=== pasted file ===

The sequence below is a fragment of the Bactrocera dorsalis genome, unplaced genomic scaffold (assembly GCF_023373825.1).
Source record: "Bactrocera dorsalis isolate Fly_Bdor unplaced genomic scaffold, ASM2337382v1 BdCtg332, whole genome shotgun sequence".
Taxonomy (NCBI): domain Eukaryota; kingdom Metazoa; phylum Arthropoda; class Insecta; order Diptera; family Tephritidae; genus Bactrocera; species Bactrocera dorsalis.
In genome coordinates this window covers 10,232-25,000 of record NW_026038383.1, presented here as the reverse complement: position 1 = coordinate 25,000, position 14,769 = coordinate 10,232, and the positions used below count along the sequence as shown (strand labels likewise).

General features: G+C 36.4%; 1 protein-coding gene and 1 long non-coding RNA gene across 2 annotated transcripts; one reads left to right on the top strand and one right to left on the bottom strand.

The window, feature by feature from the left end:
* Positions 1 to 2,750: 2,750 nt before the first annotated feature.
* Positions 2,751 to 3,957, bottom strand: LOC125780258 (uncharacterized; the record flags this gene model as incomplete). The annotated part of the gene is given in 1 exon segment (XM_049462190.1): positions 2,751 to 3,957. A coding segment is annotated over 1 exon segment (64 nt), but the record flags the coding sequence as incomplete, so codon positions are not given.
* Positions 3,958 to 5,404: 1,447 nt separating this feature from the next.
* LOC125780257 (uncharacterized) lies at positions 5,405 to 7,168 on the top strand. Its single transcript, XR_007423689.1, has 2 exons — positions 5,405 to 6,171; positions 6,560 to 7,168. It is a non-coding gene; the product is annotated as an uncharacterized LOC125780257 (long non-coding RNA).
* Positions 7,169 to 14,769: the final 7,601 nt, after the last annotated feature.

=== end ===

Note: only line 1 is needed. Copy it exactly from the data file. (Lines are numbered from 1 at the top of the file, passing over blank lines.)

The sequence below is a fragment of the Bactrocera dorsalis genome, unplaced genomic scaffold (assembly GCF_023373825.1).